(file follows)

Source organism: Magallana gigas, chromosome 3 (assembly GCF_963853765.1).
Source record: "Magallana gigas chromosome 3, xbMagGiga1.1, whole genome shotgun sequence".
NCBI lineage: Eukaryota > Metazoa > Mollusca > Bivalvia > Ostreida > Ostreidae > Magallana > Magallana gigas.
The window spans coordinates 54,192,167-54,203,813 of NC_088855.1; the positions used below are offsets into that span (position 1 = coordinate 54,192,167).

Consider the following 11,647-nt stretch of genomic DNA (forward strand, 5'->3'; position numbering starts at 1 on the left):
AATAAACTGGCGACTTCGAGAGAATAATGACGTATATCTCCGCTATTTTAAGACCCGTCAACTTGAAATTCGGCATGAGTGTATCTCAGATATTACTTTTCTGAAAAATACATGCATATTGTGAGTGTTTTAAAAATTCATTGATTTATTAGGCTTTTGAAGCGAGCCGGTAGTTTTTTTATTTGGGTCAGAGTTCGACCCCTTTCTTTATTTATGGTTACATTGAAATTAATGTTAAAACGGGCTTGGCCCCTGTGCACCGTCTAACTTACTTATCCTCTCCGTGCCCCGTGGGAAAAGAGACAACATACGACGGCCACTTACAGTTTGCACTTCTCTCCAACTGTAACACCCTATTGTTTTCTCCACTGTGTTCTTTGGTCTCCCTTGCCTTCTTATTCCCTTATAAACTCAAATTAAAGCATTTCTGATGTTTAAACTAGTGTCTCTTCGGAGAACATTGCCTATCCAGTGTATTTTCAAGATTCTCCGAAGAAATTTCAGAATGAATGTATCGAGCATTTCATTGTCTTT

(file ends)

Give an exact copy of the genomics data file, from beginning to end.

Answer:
Source organism: Magallana gigas, chromosome 3 (assembly GCF_963853765.1).
Source record: "Magallana gigas chromosome 3, xbMagGiga1.1, whole genome shotgun sequence".
NCBI lineage: Eukaryota > Metazoa > Mollusca > Bivalvia > Ostreida > Ostreidae > Magallana > Magallana gigas.
The window spans coordinates 54,192,167-54,203,813 of NC_088855.1; the positions used below are offsets into that span (position 1 = coordinate 54,192,167).

Consider the following 11,647-nt stretch of genomic DNA (forward strand, 5'->3'; position numbering starts at 1 on the left):
AATAAACTGGCGACTTCGAGAGAATAATGACGTATATCTCCGCTATTTTAAGACCCGTCAACTTGAAATTCGGCATGAGTGTATCTCAGATATTACTTTTCTGAAAAATACATGCATATTGTGAGTGTTTTAAAAATTCATTGATTTATTAGGCTTTTGAAGCGAGCCGGTAGTTTTTTTATTTGGGTCAGAGTTCGACCCCTTTCTTTATTTATGGTTACATTGAAATTAATGTTAAAACGGGCTTGGCCCCTGTGCACCGTCTAACTTACTTATCCTCTCCGTGCCCCGTGGGAAAAGAGACAACATACGACGGCCACTTACAGTTTGCACTTCTCTCCAACTGTAACACCCTATTGTTTTCTCCACTGTGTTCTTTGGTCTCCCTTGCCTTCTTATTCCCTTATAAACTCAAATTAAAGCATTTCTGATGTTTAAACTAGTGTCTCTTCGGAGAACATTGCCTATCCAGTGTATTTTCAAGATTCTCCGAAGAAATTTCAGAATGAATGTATCGAGCATTTCATTGTCTTT